At present , treatments for these other symptoms that seem important in functional measures of outcome (i.e. deficit symptoms, including amotivation; cognitive symptoms) in schizophrenia have not proven particularly effective. It is hoped that L-dopa may provide a treatment that is more effective; going forward, this information would also be useful in drug development and future lines of investigation.

  1. L-dopa will prove effective in improving deficit (also called 'primary negative' e.g. amotivation) and cognitive symptoms in schizophrenia.
  2. It will be well tolerated and not increase risk of psychotic symptoms when administered in conjunction with their regular antipsychotic medications.
Pharmacological (and non-pharmacological) strategies that may significantly improve the negative and cognitive symptoms of schizophrenia represent a critical unmet therapeutic need. There is wide acceptance of the notion that both negative and cognitive symptoms are best understood as features of hypo- rather than hyperdopaminergic activity. The primary negative and cognitive symptoms appear central to schizophrenia and predate the neurodevelopmental changes that subsequently give rise to the hyperdopaminergic state underlying positive symptoms. In using L-Dopa specifically, we avoid the abuse potential of agents such as the psychostimulants, or perturbations in pharmacological action as a function of dose, as observed with dopamine agonists. Further, more recent neuroimaging studies have provided in vivo evidence in keeping with the underlying rationale. First, imaging studies have demonstrated that L-dopa induces shifts in activity in both cortical and subcortical structures linked to reward, affect and cognition. Along similar lines, L-dopa-induced changes have been associated with improvement in motivation, cognitive tasks, and affect.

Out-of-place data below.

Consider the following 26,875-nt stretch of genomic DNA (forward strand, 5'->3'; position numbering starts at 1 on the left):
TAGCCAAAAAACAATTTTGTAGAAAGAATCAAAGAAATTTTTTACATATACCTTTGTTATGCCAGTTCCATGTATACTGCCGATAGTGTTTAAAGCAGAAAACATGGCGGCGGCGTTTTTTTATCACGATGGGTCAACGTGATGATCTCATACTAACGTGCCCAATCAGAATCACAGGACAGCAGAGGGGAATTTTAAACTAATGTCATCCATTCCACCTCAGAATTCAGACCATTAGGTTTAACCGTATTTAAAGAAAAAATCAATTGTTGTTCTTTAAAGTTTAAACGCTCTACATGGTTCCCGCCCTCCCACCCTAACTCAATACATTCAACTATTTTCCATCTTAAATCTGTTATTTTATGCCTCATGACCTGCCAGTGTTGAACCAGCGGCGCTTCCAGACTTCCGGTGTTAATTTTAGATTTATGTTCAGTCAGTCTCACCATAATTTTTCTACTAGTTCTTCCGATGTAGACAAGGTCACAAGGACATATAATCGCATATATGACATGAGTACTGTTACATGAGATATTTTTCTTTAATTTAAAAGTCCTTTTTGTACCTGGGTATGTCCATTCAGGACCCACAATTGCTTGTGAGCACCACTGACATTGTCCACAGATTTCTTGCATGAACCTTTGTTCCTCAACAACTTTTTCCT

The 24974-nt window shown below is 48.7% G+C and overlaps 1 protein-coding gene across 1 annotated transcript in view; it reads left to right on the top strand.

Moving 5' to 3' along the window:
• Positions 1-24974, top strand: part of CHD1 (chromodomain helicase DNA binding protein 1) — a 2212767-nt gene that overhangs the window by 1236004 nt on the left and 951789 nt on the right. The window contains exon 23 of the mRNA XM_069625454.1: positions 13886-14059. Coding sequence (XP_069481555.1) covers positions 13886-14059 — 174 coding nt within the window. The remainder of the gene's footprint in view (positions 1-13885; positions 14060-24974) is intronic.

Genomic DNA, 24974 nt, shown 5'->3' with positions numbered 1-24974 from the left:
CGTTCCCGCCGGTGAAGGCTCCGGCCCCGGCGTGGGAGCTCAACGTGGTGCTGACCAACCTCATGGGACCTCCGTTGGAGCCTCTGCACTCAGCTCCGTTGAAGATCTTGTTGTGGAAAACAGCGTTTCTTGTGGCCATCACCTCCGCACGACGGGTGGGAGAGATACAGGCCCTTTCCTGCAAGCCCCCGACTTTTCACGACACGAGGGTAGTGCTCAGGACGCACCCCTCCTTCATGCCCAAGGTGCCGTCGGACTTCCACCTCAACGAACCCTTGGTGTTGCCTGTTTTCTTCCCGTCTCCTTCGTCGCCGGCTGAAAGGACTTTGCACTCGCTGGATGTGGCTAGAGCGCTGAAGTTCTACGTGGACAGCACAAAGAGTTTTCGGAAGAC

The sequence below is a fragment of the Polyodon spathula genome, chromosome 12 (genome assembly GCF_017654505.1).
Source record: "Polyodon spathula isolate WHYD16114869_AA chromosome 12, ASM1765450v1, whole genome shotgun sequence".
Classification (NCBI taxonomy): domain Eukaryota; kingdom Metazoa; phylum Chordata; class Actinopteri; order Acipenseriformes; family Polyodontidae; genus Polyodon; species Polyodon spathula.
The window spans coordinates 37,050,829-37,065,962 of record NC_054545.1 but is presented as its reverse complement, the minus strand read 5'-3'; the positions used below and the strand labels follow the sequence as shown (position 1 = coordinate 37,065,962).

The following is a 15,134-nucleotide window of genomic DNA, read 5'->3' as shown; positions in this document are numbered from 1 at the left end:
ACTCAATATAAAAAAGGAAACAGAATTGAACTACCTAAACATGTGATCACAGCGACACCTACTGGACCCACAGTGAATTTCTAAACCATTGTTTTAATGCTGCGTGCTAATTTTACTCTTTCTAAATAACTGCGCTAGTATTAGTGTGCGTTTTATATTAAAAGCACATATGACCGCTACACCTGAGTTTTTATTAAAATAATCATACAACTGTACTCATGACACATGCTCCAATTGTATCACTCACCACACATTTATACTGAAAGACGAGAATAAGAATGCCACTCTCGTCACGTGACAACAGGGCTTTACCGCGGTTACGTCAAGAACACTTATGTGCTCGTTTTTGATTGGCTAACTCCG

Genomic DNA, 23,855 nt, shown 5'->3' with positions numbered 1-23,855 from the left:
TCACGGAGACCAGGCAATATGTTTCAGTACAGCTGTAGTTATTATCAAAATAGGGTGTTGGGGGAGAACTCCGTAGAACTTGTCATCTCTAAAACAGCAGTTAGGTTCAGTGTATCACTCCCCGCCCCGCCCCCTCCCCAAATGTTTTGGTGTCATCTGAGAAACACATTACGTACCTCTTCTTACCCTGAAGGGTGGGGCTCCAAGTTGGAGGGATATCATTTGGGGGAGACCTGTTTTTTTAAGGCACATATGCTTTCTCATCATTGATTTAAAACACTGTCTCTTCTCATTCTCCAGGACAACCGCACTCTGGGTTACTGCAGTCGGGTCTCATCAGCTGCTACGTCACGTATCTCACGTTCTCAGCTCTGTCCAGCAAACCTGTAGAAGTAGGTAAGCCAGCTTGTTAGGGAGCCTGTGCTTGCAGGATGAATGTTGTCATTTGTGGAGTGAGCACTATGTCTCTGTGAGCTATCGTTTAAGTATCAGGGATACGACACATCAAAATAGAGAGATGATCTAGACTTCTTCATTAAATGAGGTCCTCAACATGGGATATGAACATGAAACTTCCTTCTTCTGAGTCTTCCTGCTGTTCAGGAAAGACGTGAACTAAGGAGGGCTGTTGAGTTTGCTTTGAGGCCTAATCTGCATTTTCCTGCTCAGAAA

Interventional
Phase 2
Intervention Model: Single Group Assignment
Masking: Open Label
Primary Purpose: Treatment
Schizophrenia
Drug: levodopa/carbidopa (generic version of Sinemet)
Oral levodopa 900mg daily as tolerated.
Other Names:
  • Levodopa/carbidopa
  • Sinemet
Experimental: L-Dopa (Sinemet)
Augmentation of current antipsychotic treatment with oral L-Dopa (levodopa/carbidopa) up to 900mg daily for 8 weeks
Intervention: Drug: levodopa/carbidopa (generic version of Sinemet)
Not Provided

*   Includes publications given by the data provider as well as publications identified by ClinicalTrials.gov Identifier (NCT Number) in Medline.
 
Completed
13
January 2016
December 2015   (Final data collection date for primary outcome measure)

Inclusion Criteria:

  • SCID-confirmed (Structured Clinical Interview for DSM-IV Axis I Disorders) diagnosis of schizophrenia
  • ages 18-55

Exclusion Criteria:

  • history of substance abuse or dependence within 3 months; (ii) positive urine drug screen
  • history or evidence of any disorder that might adversely influence cognitive measures (e.g. mental retardation)
  • presence of serious neurological or general medical condition (e.g., Parkinson's disease, cardiac arrhythmia, epilepsy)
  • clinical or laboratory evidence of uncompensated cardiovascular, endocrine, hematologic, hepatic, pulmonary (including bronchial asthma), or renal disease, narrow-angle glaucoma, malignant melanoma
  • pregnancy/nursing or women of child-bearing age not on regular contraceptive therapy (effects of L-dopa unknown)
Sexes Eligible for Study: All
18 Years to 55 Years   (Adult)
No
Contact information is only displayed when the study is recruiting subjects
Canada
 
 
NCT01636037
156/2011
Yes
Not Provided
No
Not Provided
George Foussias, Centre for Addiction and Mental Health
Centre for Addiction and Mental Health
Not Provided
Principal Investigator: Gary Remington, MD PhD FRCPC Centre for Addiction and Mental Health
Centre for Addiction and Mental Health
March 2016

ICMJE     Data element required by the International Committee of Medical Journal Editors and the World Health Organization ICTRP